Sun of Growth Shining Upon India More Than Ever, According to IMF Reports
According to the recent Regional Economic Outlook (Asia and Pacific) report by IMF, India will be the fastest growing economy followed by Bhutan and Bangladesh
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The sun of growth is shining on India more than ever. Unbelievable, isn't it? The recent Regional Outlook Report by IMF for Asia and Pacific indicate this. India has been growing rapidly in terms of economic growth. It has also seen various changes and undergone several tests of time including the demonetization of 500 and 1000 rupee notes but it seems that the sun is beginning to shine now. As Alfred in Batman movie correctly points out, "The night is darkest just before the dawn." The implementation of the Goods and Services Tax or GST has removed the cascading effect of taxes as was the case earlier.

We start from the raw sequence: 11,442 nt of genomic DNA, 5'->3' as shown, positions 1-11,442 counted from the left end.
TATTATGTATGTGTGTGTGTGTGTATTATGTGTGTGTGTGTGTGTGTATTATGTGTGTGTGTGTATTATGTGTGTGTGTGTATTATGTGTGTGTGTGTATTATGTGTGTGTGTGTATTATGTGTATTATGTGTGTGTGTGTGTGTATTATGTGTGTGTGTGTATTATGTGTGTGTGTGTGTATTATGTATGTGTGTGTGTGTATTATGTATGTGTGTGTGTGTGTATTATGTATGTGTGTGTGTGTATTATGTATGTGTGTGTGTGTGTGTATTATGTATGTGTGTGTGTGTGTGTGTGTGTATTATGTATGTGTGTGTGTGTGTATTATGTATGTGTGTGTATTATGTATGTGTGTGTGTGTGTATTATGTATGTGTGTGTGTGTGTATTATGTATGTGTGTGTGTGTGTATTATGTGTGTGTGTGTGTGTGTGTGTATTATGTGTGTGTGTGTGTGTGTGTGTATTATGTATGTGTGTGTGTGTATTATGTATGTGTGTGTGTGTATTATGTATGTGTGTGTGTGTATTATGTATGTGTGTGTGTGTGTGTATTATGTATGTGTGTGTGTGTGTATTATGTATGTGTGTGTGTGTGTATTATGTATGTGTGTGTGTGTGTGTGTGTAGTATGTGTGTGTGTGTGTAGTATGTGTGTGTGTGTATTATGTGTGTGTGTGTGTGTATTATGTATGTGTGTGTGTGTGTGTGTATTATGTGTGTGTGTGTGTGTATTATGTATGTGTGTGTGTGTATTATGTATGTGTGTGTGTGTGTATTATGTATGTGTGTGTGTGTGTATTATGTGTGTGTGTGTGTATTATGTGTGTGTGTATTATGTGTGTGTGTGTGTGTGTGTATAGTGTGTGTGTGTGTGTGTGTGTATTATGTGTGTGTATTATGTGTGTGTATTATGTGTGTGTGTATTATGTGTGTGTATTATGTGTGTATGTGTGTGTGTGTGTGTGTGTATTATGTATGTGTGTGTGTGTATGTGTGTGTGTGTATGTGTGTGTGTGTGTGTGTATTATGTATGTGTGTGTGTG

Growth, Sunrise, Advance
The report by IMF makes Indians aware of the conspicuous benefits it has been reaping from the numerous changes in policy-making experienced over the last few years. According to the database's GDP Growth Rate Projection Table, India's Real GDP will be 7.4 in 2018 and will jump to 7.8 in 2019. Following India are the underdogs, Bhutan and Bangladesh with 7.1 and 7.0 growth rate respectively. China, the alpha economy, showed signs of stagnation at 6.6 growth rate which is said to dip to 6.4 further.
Not an Easy Past
IMF, in the report, recognized that the Indian economy has bounced back "from temporary disruptions" owing to the "currency exchange initiative" and the "rollout of the Goods and Services Tax" but for now the road seems to be clear.
It also highlighted that Asia is becoming digital. The report stressed that Asia might be heading towards a "digital revolution" which could prove to be "transformative" but may pose several challenges in the future. Another unmissable aspect of the report was that the largest continent despite having 5.6 per cent growth in 2018 and 2019, which amounts to two-thirds of the global growth, continues to battle with population ageing and declining productivity growth and would need structural reforms to combat dwindling numbers in the long run.